Non-fossil energy sources and raw materials for chemical products are becoming more and more feasible. Thanks to intensive research by public and private laboratories, CO2 is replacing petroleum as a source for carbon in a joint effort to make the chemical industry more sustainable.
The European Chemical Industry Council had invited a delegation of the Council of the EU led by Bulgaria to see for themselves and visit the CAT catalysis research center in Aachen. This organization is run by RWTH Aachen University and materials manufacturer Covestro. Various EU-subsidized research projects at the center are strengthening Europe’s position in the global competition for innovation leadership in CO2 utilization.
Innovation requires good conditions
“We have to support and expand the innovative capacity of European research institutions and businesses in the long run in order to ensure a leading position in the global competition,” Kalin Tomov, Head of Competitiveness Section at the Permanent Representation of Bulgaria to the EU, emphasized. The EU is currently working on a new research and innovation program called “Horizon Europe.” Its focus lies on strengthening Europe as an important place of research and promoting open collaboration between scientists and industrial enterprises. During the Bulgarian Presidency of the Council of the EU, Member States were committed to optimize the circulation and access to research results for the benefit of society and industry.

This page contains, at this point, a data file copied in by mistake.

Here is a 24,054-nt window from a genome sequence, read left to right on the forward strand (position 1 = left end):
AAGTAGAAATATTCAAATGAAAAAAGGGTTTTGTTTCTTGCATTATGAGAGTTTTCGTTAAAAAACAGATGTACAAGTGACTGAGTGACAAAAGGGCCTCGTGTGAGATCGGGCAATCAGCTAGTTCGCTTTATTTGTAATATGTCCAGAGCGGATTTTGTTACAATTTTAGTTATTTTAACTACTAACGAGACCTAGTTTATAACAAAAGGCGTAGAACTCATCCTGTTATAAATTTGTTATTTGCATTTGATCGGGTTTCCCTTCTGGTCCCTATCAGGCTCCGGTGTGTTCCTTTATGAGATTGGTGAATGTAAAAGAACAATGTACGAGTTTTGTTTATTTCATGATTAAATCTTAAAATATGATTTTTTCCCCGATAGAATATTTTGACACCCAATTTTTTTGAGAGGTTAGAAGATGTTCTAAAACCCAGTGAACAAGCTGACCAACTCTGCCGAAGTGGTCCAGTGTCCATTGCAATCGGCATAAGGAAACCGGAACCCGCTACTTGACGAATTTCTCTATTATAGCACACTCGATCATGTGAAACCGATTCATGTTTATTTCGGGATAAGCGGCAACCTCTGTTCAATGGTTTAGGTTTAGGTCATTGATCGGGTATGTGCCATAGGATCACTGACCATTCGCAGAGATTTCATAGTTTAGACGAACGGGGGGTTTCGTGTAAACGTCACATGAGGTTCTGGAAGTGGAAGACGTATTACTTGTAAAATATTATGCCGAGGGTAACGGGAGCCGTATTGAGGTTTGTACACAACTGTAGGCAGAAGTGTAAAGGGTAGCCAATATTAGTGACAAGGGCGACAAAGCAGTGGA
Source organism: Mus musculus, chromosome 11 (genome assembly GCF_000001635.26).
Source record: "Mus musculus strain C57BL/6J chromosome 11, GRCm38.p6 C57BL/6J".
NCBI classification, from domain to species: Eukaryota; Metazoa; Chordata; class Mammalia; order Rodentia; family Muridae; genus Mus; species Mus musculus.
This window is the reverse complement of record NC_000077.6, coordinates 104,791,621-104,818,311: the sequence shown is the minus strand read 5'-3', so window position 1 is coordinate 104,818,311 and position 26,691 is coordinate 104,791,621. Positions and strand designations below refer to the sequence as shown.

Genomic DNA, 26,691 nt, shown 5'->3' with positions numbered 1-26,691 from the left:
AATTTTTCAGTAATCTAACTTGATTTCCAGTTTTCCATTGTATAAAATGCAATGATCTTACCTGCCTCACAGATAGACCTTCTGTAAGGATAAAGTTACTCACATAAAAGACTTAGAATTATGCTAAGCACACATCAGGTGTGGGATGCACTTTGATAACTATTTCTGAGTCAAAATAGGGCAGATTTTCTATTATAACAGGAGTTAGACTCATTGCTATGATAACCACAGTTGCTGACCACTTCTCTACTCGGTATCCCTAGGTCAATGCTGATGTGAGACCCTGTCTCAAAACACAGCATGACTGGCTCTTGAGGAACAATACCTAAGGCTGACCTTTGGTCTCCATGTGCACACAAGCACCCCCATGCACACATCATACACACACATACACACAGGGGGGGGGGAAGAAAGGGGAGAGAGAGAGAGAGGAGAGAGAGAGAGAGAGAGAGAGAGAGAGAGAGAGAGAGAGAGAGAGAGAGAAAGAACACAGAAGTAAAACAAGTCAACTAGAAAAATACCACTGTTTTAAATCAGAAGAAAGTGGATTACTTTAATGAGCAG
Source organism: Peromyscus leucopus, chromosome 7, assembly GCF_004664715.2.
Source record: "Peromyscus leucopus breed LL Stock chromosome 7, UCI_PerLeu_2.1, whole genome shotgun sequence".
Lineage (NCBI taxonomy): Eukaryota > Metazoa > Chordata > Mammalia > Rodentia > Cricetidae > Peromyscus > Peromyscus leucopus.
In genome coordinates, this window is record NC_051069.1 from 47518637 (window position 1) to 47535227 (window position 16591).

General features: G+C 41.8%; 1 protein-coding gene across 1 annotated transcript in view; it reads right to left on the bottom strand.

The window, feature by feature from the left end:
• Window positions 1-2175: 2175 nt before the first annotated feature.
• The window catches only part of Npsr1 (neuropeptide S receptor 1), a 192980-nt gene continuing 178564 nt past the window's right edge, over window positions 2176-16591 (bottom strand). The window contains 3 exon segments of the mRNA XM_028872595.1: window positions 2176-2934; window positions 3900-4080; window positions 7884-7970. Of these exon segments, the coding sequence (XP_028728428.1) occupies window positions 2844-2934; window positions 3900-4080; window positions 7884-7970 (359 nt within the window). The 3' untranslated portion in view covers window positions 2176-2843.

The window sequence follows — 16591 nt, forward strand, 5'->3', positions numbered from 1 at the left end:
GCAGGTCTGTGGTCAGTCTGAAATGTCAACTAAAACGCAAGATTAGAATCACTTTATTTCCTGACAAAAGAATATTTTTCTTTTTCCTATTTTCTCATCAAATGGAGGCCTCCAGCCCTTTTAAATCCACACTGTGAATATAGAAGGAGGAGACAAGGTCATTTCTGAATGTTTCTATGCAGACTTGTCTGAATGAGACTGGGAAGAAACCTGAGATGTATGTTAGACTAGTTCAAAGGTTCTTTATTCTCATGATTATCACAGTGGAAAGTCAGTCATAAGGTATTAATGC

“The basic conditions within Europe are crucial to achieving the scientific results we need to deliver in order to tap into new resources. I am convinced that for this purpose, science, industry, and the European Union should work together more closely in the future,” Professor Walter Leitner, Chair of Technical Chemistry at RWTH and Director at Max Planck Institute for Chemical Energy Conversion, argued.
Research funding leads to sustainable products
The EU delegation was particularly interested in how carbon extracted from CO2 is already being used for sustainable product manufacturing. One major achievement of RWTH and Covestro is the introduction of a CO2-based material for mattresses.“ We have shown that together with universities, we can unlock and tap into regenerative resources,” Dr. Hermann Bach, head of innovation management at Covestro explains. “But there is still a lot to do. To restructure the entire industry’s resources, we need continued support from the European Union. That is the only way to work together across multiple industry sectors and universities.”
One such example is the pan-European Carbon4PUR project: It investigates how industrial flue gas can be used to produce sustainable plastics through various steps. RWTH and Covestro are two of 14 partners of this EU-subsidized project.